9) The typical executive multitasks, seeking to save time and effort. Those with WLB avoid multitasking with its many traps, and instead master the art of doing one thing at a time.

10) The typical executive seeks technology tools and apps to carve out free time.
Those with WLB have found that simple approaches work best, tools or not.

11) The typical executive believes that greater responsibilities diminish the chances of achieving WLB. Those who have it do not allow such thoughts to impede their progress.

12) The typical executive worries that taking periodic breaks might be seen as shirking their work. Those with WLB regard periodic breaks as vital to their consistent productivity.

13) The typical executive wants to catch up all at once. Those with work-life balance maintain a “pay-as-you-go” system and avoid crash campaigns.

14) The typical executive feels driven by external forces to race through the day. Those with WLB acknowledge that their own habits are the primary force in achieving WLB.

15) The typical executive doesn’t draw upon the resources needed to continually experience WLB. Those who have it assemble such resources and more, to create leisure.

16) The typical executive sometimes acts as a helpless victim of daily noise and interruptions.  Those with WLB monitor and manage their personal space to minimize distractions.

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Jeff Davidson is the world's only holder of the title "The Work-Life Balance Expert®" as awarded by the U.S. Patent and Trademark Office. He is the premier thought leader on work-life balance, integration, and harmony. Jeff speaks to organizations that seek to enhance their overall productivity by improving the effectiveness of their people. He is the author of Breathing Space, Simpler Living, Dial it Down, and Everyday Project Management. Visit www.BreathingSpace.com for more information on Jeff's keynote speeches and seminars, including: Managing the Pace with Grace® * Achieving Work-Life Balance™ * Managing Information and Communication Overload®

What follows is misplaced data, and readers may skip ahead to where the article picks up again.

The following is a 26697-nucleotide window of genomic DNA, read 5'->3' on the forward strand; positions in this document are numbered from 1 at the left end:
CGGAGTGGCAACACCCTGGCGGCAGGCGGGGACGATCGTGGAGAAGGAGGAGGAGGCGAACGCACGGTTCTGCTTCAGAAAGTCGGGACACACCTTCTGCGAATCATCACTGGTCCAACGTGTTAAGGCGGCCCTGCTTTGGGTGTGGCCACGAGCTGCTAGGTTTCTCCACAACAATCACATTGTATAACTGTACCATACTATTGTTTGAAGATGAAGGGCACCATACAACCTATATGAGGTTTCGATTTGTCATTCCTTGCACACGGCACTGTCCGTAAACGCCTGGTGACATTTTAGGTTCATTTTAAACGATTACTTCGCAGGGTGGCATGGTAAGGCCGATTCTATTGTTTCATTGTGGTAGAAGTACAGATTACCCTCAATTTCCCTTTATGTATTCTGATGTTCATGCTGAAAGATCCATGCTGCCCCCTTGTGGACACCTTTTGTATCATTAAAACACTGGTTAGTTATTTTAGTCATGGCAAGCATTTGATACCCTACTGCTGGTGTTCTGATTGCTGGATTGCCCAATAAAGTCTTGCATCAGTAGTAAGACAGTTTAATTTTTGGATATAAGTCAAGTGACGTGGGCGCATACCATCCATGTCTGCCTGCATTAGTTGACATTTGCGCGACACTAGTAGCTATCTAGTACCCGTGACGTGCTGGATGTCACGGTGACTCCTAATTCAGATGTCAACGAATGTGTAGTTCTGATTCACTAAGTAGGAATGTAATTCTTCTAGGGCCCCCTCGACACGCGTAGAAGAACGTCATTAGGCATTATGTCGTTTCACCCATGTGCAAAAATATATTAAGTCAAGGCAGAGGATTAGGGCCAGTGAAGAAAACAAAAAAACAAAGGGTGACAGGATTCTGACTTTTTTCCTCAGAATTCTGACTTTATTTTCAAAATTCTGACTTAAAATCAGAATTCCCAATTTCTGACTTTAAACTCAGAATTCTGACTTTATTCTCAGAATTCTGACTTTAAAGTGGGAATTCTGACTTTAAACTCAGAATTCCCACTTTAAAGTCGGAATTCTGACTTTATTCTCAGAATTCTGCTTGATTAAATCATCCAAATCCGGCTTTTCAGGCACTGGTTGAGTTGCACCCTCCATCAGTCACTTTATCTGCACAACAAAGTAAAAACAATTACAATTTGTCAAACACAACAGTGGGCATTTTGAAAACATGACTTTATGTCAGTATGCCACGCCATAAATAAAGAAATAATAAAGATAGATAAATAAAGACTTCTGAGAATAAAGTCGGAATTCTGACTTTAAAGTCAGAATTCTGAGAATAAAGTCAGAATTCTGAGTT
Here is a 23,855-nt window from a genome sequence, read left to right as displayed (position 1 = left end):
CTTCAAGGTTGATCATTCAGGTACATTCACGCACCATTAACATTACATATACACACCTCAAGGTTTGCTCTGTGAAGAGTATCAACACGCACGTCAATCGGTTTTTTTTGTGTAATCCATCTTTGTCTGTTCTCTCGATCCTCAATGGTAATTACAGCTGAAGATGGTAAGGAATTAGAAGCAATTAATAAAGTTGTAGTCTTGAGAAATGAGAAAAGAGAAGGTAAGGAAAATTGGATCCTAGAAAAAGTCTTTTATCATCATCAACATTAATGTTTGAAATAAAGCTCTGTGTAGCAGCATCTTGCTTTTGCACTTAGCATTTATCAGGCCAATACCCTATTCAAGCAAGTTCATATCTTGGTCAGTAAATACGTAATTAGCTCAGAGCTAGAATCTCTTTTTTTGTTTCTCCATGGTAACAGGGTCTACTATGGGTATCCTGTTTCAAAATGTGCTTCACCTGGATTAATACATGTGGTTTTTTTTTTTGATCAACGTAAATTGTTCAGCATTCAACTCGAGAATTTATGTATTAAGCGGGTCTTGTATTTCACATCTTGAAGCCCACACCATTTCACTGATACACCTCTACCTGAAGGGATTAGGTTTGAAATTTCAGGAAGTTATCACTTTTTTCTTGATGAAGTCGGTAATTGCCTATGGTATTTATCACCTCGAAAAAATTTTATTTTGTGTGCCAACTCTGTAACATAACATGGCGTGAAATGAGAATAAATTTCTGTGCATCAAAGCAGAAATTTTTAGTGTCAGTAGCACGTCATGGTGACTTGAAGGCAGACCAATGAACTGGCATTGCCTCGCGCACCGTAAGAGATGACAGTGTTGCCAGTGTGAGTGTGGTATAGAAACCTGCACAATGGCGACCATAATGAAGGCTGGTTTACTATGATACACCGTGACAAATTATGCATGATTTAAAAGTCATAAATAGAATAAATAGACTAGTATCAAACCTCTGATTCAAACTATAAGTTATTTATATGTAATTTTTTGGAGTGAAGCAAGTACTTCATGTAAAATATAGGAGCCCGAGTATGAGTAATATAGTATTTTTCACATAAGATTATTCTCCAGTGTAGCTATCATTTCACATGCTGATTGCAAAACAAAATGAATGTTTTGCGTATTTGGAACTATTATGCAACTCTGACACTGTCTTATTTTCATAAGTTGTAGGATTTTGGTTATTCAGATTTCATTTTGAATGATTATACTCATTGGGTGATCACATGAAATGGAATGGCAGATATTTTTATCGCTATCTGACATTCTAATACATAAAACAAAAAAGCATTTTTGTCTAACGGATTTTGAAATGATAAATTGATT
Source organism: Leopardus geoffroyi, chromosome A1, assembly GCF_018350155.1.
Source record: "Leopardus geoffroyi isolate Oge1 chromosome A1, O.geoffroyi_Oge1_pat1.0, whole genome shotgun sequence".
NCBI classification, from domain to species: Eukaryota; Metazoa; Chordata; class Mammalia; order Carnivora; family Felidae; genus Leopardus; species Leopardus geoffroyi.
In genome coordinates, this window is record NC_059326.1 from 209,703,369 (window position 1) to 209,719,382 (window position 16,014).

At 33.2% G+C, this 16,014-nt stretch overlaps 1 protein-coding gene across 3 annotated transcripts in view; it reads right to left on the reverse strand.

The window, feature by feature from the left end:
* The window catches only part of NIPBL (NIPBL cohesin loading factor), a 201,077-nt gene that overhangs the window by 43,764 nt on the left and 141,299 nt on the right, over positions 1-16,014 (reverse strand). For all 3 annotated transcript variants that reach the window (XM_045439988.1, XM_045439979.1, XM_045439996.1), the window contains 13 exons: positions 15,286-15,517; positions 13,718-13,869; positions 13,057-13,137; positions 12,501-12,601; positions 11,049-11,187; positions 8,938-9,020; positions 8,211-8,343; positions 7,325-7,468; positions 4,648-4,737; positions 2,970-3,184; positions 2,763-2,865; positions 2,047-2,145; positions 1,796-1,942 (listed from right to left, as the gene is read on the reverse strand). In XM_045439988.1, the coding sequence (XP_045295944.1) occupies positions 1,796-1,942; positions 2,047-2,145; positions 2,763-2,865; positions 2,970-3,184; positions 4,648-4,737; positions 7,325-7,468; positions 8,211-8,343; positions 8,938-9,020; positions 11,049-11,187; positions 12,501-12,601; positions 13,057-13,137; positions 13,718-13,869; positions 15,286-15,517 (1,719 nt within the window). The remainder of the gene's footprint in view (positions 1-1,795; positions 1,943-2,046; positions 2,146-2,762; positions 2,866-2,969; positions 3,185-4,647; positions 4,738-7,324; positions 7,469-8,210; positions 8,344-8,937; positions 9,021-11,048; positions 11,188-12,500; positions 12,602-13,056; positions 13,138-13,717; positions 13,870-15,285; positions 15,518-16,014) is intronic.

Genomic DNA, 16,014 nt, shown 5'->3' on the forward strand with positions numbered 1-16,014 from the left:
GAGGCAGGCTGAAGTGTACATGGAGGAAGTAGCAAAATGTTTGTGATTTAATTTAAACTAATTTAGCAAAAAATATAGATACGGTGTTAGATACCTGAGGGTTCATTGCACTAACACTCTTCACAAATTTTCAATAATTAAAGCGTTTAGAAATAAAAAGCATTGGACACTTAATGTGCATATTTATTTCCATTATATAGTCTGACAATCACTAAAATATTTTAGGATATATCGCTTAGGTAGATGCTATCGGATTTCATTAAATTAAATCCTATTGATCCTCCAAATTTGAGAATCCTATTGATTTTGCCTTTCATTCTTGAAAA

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Elections

Joe Biden Bingo

Here is a tool which could help you to stay tuned on broadcasts featuring our acting president

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Even if you caught only snippets of Joe Biden’s recent press conference, you know that his mental decline continues unabated. It’s unlikely that even a handful of Americans watched the event in its entirety. Who would want to waste their time?

What’s occurring is a national travesty, and it is increasingly evident to larger portions of our population that Joe Biden is being abused as an elder, as he abuses others.

Throughout his 365 days in office, Biden has struggled to pronounce a word and then offers a non-sequitur to what he was originally saying. With regularity he tells stories that are simply false. He refers to his vice president as president. He insults vast segments of the population. He stumbles and stammers repeatedly. He checks his watch, fumbles with his mask, and snaps at people when he doesn’t like a question. And those are the least of his faux pas with audiences.

If you’re having trouble listening to Joe for more than a minute, the tool above might work for you. On the Facebook site, “Best of the Web,” I saw this Biden bingo card. It could help you to stay the course when tuned into other broadcasts featuring our acting president.

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Covid

China; Hidden Dragon, or Paper Tiger

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With all the ongoing issues in America today it might seem superfluous to worry about China. Between crime in the streets, the latest Covid variant, lock downs, forced vaccinations and corrupt at every level of government it might seem we have enough to worry about. But, what if it’s all related and part of a plan? What if we have always been at war with Eurasia but were never informed?

First let’s take a look at militarily how the opponents stack up.  On paper and in total dollars the USA outspends China by more than double. ($738 Billion Vs $252 billion). China has more than five times the number of citizens available for military service. Surprisingly at this time China and the USA are about equal in terms of ground forces equipment. (IE: Tanks, armored fighting vehicles, rockets)  It would appear that our air forces are about equal in numbers but we have double the number of helicopters and China has twice as many fighter aircraft as we do.  In sheer numbers China has the USA out classed in the naval department. America has more aircraft carriers by a factor of 5, but China holds the lead in fast attack frigates, corvettes and a slight lead in submarines.